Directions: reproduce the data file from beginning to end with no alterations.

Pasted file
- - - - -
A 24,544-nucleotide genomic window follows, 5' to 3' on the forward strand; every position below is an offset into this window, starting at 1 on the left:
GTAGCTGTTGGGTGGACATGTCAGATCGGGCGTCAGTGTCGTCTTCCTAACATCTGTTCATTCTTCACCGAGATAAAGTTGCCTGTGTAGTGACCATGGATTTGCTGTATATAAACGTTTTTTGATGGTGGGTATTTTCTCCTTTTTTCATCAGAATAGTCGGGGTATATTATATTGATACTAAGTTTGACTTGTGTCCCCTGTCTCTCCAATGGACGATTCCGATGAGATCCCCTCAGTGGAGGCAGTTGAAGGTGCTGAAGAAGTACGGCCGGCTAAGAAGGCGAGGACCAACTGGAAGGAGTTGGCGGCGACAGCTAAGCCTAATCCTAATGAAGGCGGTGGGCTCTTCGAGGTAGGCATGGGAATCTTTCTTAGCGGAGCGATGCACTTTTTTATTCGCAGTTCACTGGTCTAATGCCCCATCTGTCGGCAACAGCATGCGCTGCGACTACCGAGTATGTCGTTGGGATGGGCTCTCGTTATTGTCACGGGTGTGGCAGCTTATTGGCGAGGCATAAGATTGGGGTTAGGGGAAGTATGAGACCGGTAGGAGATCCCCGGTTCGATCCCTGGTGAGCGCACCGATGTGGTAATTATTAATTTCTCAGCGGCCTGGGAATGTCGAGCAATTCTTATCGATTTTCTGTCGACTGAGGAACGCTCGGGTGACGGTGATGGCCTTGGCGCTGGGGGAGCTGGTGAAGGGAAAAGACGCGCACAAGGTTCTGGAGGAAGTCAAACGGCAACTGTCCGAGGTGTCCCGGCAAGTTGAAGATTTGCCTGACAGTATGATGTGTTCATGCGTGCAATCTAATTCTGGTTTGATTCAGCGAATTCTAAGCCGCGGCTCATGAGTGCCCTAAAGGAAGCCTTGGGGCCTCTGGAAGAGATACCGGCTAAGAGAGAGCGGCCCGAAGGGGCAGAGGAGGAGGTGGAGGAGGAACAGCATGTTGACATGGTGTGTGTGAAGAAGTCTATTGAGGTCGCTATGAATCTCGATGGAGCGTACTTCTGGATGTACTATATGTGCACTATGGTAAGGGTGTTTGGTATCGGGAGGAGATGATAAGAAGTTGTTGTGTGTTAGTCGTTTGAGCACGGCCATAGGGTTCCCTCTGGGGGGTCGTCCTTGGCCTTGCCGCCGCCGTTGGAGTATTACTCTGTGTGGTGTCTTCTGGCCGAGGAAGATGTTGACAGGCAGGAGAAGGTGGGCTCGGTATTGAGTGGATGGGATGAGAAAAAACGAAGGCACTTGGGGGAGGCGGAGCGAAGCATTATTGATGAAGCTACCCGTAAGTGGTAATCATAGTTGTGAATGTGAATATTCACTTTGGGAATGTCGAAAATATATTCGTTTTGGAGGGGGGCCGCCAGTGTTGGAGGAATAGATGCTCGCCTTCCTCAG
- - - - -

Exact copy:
A 24,544-nucleotide genomic window follows, 5' to 3' on the forward strand; every position below is an offset into this window, starting at 1 on the left:
GTAGCTGTTGGGTGGACATGTCAGATCGGGCGTCAGTGTCGTCTTCCTAACATCTGTTCATTCTTCACCGAGATAAAGTTGCCTGTGTAGTGACCATGGATTTGCTGTATATAAACGTTTTTTGATGGTGGGTATTTTCTCCTTTTTTCATCAGAATAGTCGGGGTATATTATATTGATACTAAGTTTGACTTGTGTCCCCTGTCTCTCCAATGGACGATTCCGATGAGATCCCCTCAGTGGAGGCAGTTGAAGGTGCTGAAGAAGTACGGCCGGCTAAGAAGGCGAGGACCAACTGGAAGGAGTTGGCGGCGACAGCTAAGCCTAATCCTAATGAAGGCGGTGGGCTCTTCGAGGTAGGCATGGGAATCTTTCTTAGCGGAGCGATGCACTTTTTTATTCGCAGTTCACTGGTCTAATGCCCCATCTGTCGGCAACAGCATGCGCTGCGACTACCGAGTATGTCGTTGGGATGGGCTCTCGTTATTGTCACGGGTGTGGCAGCTTATTGGCGAGGCATAAGATTGGGGTTAGGGGAAGTATGAGACCGGTAGGAGATCCCCGGTTCGATCCCTGGTGAGCGCACCGATGTGGTAATTATTAATTTCTCAGCGGCCTGGGAATGTCGAGCAATTCTTATCGATTTTCTGTCGACTGAGGAACGCTCGGGTGACGGTGATGGCCTTGGCGCTGGGGGAGCTGGTGAAGGGAAAAGACGCGCACAAGGTTCTGGAGGAAGTCAAACGGCAACTGTCCGAGGTGTCCCGGCAAGTTGAAGATTTGCCTGACAGTATGATGTGTTCATGCGTGCAATCTAATTCTGGTTTGATTCAGCGAATTCTAAGCCGCGGCTCATGAGTGCCCTAAAGGAAGCCTTGGGGCCTCTGGAAGAGATACCGGCTAAGAGAGAGCGGCCCGAAGGGGCAGAGGAGGAGGTGGAGGAGGAACAGCATGTTGACATGGTGTGTGTGAAGAAGTCTATTGAGGTCGCTATGAATCTCGATGGAGCGTACTTCTGGATGTACTATATGTGCACTATGGTAAGGGTGTTTGGTATCGGGAGGAGATGATAAGAAGTTGTTGTGTGTTAGTCGTTTGAGCACGGCCATAGGGTTCCCTCTGGGGGGTCGTCCTTGGCCTTGCCGCCGCCGTTGGAGTATTACTCTGTGTGGTGTCTTCTGGCCGAGGAAGATGTTGACAGGCAGGAGAAGGTGGGCTCGGTATTGAGTGGATGGGATGAGAAAAAACGAAGGCACTTGGGGGAGGCGGAGCGAAGCATTATTGATGAAGCTACCCGTAAGTGGTAATCATAGTTGTGAATGTGAATATTCACTTTGGGAATGTCGAAAATATATTCGTTTTGGAGGGGGGCCGCCAGTGTTGGAGGAATAGATGCTCGCCTTCCTCAG